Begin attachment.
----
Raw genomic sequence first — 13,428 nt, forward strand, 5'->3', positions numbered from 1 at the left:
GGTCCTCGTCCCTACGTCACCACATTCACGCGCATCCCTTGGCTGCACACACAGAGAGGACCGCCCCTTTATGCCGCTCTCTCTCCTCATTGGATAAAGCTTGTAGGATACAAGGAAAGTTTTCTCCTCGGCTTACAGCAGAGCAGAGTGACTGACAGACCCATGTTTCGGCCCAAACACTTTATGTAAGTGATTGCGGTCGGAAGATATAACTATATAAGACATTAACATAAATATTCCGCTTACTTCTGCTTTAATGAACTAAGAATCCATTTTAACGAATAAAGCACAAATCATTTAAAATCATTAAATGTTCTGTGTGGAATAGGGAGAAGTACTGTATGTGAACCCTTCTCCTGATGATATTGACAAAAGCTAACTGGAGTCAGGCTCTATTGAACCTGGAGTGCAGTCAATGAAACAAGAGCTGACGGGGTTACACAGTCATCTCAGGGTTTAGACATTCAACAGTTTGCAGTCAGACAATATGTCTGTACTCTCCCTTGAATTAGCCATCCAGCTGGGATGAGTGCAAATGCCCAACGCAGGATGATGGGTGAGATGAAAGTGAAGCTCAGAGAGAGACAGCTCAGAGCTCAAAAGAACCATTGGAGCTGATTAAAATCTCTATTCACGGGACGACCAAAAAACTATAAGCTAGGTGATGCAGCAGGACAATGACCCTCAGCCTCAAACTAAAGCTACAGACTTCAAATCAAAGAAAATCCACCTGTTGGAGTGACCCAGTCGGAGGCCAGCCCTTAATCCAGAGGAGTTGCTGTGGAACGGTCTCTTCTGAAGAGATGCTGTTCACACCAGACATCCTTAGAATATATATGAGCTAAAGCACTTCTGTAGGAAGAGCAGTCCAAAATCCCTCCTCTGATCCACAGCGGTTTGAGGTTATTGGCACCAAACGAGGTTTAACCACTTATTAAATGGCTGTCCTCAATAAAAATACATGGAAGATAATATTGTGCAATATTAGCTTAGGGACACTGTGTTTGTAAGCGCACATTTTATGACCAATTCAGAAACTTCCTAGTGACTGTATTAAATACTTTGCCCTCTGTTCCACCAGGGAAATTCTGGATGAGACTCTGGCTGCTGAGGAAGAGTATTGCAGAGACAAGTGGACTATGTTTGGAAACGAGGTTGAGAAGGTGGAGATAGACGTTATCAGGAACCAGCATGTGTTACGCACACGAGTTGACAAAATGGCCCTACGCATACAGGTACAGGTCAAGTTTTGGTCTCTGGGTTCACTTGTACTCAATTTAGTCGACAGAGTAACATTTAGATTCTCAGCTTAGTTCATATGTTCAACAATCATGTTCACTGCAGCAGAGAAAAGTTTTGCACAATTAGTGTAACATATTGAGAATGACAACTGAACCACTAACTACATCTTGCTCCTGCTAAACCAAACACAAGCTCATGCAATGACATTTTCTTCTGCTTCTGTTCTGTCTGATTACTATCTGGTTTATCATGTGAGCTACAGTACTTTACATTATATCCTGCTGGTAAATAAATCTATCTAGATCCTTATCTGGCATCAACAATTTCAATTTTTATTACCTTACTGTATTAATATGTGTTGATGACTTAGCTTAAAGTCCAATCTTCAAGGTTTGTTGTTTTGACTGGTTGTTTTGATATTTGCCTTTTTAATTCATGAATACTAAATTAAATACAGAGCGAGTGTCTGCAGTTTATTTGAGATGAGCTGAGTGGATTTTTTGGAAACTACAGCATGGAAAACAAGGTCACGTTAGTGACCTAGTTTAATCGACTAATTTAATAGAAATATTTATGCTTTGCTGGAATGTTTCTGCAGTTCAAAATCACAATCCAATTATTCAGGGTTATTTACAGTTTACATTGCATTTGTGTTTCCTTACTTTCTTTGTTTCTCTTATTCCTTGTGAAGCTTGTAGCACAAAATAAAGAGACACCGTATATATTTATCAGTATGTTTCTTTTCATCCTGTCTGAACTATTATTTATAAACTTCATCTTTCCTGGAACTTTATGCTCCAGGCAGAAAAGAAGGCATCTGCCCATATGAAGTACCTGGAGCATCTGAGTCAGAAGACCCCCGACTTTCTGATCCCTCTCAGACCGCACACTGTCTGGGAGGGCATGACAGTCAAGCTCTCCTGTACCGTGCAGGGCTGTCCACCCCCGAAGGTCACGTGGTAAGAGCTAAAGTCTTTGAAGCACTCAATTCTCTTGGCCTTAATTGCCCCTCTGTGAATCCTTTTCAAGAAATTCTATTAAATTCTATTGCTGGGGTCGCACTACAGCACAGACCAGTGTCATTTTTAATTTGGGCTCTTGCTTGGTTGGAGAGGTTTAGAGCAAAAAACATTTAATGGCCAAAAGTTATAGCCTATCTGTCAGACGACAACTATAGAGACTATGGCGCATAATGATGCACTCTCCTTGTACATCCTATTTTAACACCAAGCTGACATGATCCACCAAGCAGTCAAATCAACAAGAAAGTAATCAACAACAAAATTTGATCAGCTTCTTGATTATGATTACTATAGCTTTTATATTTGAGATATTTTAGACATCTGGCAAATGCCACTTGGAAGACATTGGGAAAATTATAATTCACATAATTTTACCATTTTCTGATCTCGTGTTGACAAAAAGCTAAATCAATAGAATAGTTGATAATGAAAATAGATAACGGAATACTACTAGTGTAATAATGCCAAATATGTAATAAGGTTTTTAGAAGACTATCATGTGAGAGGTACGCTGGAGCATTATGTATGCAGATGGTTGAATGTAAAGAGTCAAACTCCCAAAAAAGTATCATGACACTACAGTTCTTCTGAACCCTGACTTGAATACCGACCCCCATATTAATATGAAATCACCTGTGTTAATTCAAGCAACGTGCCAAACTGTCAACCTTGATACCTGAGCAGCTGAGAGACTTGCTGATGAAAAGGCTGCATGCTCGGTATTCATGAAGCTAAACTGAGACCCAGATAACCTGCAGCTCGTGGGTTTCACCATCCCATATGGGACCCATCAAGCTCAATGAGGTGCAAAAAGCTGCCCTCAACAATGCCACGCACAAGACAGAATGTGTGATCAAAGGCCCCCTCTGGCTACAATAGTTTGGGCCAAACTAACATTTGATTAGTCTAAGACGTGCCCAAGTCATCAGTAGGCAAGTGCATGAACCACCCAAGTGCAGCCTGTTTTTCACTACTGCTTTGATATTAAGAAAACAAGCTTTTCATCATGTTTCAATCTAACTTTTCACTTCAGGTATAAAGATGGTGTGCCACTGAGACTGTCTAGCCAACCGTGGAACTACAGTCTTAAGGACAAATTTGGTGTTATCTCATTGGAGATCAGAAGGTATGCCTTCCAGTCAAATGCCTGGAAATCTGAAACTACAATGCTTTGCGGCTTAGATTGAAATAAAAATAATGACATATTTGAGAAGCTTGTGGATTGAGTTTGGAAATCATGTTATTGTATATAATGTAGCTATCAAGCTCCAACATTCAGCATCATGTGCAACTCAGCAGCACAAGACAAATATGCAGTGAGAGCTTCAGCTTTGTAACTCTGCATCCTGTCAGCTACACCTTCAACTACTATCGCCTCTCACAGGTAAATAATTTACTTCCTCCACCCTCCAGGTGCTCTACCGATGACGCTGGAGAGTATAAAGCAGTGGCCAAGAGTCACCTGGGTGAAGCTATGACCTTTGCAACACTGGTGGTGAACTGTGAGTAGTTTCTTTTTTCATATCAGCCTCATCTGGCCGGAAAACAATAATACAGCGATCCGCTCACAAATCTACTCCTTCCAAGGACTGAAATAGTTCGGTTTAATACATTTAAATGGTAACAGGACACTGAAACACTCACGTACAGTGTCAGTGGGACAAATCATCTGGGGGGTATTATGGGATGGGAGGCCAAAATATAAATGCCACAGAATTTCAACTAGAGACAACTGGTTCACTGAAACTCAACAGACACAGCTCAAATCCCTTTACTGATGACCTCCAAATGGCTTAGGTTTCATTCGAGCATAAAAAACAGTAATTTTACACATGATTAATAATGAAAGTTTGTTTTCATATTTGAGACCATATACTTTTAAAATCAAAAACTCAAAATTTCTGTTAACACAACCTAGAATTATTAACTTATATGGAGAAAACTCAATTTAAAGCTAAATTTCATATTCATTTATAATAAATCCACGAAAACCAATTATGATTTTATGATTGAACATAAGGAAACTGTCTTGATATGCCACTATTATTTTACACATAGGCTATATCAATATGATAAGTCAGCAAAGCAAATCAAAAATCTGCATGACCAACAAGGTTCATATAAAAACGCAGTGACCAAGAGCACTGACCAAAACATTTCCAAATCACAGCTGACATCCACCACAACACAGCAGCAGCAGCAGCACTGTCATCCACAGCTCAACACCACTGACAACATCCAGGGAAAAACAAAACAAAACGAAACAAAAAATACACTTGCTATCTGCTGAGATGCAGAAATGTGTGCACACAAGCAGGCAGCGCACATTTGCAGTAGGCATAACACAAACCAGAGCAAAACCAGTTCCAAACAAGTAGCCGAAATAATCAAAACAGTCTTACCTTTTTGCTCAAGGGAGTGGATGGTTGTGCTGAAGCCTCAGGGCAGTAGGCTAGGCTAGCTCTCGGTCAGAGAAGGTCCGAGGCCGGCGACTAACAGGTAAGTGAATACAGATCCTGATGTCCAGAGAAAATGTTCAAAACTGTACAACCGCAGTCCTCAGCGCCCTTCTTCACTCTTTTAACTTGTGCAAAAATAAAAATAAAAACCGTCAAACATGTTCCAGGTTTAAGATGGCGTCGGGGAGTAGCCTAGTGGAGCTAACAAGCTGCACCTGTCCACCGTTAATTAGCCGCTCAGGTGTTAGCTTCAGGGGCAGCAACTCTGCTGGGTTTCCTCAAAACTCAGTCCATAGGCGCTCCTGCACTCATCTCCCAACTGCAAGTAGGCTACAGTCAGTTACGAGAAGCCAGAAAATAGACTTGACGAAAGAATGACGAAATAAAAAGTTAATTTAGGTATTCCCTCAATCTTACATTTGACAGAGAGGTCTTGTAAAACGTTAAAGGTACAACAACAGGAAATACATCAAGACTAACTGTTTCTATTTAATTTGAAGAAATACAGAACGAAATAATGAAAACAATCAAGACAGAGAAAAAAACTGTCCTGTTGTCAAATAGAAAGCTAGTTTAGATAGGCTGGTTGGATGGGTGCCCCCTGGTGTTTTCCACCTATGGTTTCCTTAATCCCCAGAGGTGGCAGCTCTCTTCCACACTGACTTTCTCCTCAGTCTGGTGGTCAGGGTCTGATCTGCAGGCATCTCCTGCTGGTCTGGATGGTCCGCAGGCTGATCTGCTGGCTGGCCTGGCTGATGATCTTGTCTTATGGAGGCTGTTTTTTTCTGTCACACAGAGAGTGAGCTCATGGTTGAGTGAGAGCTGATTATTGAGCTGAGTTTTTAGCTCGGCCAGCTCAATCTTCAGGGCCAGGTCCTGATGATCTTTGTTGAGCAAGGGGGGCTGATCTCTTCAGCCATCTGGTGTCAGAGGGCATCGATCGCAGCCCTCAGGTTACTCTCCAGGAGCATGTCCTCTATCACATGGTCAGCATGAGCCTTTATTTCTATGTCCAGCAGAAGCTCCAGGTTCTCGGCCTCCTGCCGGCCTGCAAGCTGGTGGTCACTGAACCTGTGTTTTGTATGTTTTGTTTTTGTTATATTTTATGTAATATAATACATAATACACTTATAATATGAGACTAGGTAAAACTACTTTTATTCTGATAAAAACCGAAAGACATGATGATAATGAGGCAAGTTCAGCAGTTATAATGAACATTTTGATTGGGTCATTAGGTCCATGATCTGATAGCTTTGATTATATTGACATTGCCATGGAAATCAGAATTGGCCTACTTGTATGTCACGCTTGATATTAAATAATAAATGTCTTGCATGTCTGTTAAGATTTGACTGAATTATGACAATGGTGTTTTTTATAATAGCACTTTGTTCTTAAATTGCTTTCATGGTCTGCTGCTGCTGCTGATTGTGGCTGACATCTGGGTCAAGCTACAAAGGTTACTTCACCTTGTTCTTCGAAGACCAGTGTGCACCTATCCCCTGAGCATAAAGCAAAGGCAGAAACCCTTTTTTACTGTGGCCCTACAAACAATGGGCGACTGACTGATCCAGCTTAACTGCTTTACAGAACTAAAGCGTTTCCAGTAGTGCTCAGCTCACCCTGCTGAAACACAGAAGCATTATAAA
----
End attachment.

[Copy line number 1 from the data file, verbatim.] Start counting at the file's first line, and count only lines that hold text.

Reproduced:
Raw genomic sequence first — 13,428 nt, forward strand, 5'->3', positions numbered from 1 at the left: